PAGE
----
Yunus, an economist, founded Bangladesh's Grameen Bank in 1976 to extend seemingly insignificant loans to entrepreneurs too poor to qualify for traditional bank loans. Typically no greater than $100, the microcredit helps poor people to make the small investments -- say, the purchase of a cow, some chickens or even a cell phone -- they need to get small, self-sustaining businesses off the ground.
The bank is said to have provided loans to as many as 6.6 million borrowers, some 97 percent of whom are women from rural villages in Bangladesh. The Nobel Committee noted this in their citation, saying "economic growth and political democracy cannot achieve their full potential unless the female half of humanity participates on an equal footing with the male."
Grameen's strategy for getting its loans repaid is as unique as the concept of microcredit: it has built a system that forces potential borrowers to apply peer pressure on existing borrowers in order to receive a microloan. Borrowers are put into groups of five. Once two people have borrowed money, the other three can't take out a loan until the others have been repaid. The system also seems to be effective: Grameen boasts a repayment rate of 98 percent. As a result, the microcredit concept has been taken on by governments and larger lending institutions around the world.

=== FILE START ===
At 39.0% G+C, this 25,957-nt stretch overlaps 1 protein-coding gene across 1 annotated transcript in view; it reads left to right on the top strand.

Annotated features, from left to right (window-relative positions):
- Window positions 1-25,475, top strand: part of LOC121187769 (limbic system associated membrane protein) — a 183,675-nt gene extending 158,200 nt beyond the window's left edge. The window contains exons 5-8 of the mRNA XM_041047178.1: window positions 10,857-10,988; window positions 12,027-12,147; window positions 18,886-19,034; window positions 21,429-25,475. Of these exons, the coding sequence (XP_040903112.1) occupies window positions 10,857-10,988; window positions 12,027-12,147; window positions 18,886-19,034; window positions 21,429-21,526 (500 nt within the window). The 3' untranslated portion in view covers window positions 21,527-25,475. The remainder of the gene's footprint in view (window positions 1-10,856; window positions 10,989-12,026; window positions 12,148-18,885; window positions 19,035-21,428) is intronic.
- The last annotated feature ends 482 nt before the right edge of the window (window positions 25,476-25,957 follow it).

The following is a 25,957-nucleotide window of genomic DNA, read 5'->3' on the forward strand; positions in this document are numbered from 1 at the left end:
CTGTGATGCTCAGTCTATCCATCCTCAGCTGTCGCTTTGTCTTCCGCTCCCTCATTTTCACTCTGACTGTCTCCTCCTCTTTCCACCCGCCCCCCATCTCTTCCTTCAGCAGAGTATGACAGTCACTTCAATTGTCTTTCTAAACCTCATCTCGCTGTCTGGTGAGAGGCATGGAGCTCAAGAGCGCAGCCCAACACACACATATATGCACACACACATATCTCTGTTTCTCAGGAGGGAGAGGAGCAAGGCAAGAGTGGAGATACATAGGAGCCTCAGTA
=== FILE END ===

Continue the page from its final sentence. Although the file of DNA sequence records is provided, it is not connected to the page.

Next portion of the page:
In a 2004 interview with the Associated Press, Yunus said that his "eureka moment" came while chatting to a shy woman weaving bamboo stools in a rural village in Bangladesh. She had borrowed about 5 takas (nine cents) per stool from a middleman for the bamboo, whom she then had to pay all but two cents of her proceeds. "I thought to myself, my God, for five takas she has become a slave," Yunus said in the interview.
The following day, he and his students did a survey in the woman's village, Jobra, and discovered that 43 of the villagers owed a total of 856 taka (about 21). "I couldn't take it anymore. I put the $27 out there and told them they could liberate themselves," he said, and pay him back whenever they could. The idea was to buy their own materials and cut out the middleman. They all paid him back over the course of a year, and his spur-of-the-moment generosity grew into a full-fledged business concept.
On Friday, Yunus said he was delighted to learn of the award. "I cannot believe that it has really happened," he told the Nobel Committee by telephone. "Everyone was telling me that I would get the prize, but it came as a surprise. It is fantastic news for the people who have supported us." Yunus and Grameen Bank will receive 10 million kronor (1.1 million) in prize money, a gold medal and a diploma during a formal ceremony on December 10.
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